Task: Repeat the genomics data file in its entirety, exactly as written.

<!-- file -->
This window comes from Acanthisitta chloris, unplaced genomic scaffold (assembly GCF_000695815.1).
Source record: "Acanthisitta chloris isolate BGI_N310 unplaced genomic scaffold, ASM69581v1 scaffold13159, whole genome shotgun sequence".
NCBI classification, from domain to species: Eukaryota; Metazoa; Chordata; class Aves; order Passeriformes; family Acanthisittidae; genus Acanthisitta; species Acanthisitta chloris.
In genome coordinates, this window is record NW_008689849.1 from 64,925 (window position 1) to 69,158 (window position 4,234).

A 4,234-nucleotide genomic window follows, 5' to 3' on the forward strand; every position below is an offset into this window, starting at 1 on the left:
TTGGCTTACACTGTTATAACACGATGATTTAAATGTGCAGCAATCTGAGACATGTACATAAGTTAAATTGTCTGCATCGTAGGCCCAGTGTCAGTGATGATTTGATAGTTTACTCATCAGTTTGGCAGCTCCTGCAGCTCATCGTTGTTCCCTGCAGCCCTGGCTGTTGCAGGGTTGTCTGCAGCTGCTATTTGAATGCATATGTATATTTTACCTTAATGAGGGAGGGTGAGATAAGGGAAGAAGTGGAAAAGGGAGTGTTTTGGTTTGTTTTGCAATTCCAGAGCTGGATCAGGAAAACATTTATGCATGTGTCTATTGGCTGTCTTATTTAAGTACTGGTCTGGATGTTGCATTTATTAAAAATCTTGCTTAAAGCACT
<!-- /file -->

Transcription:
This window comes from Acanthisitta chloris, unplaced genomic scaffold (assembly GCF_000695815.1).
Source record: "Acanthisitta chloris isolate BGI_N310 unplaced genomic scaffold, ASM69581v1 scaffold13159, whole genome shotgun sequence".
NCBI classification, from domain to species: Eukaryota; Metazoa; Chordata; class Aves; order Passeriformes; family Acanthisittidae; genus Acanthisitta; species Acanthisitta chloris.
In genome coordinates, this window is record NW_008689849.1 from 64,925 (window position 1) to 69,158 (window position 4,234).

A 4,234-nucleotide genomic window follows, 5' to 3' on the forward strand; every position below is an offset into this window, starting at 1 on the left:
TTGGCTTACACTGTTATAACACGATGATTTAAATGTGCAGCAATCTGAGACATGTACATAAGTTAAATTGTCTGCATCGTAGGCCCAGTGTCAGTGATGATTTGATAGTTTACTCATCAGTTTGGCAGCTCCTGCAGCTCATCGTTGTTCCCTGCAGCCCTGGCTGTTGCAGGGTTGTCTGCAGCTGCTATTTGAATGCATATGTATATTTTACCTTAATGAGGGAGGGTGAGATAAGGGAAGAAGTGGAAAAGGGAGTGTTTTGGTTTGTTTTGCAATTCCAGAGCTGGATCAGGAAAACATTTATGCATGTGTCTATTGGCTGTCTTATTTAAGTACTGGTCTGGATGTTGCATTTATTAAAAATCTTGCTTAAAGCACT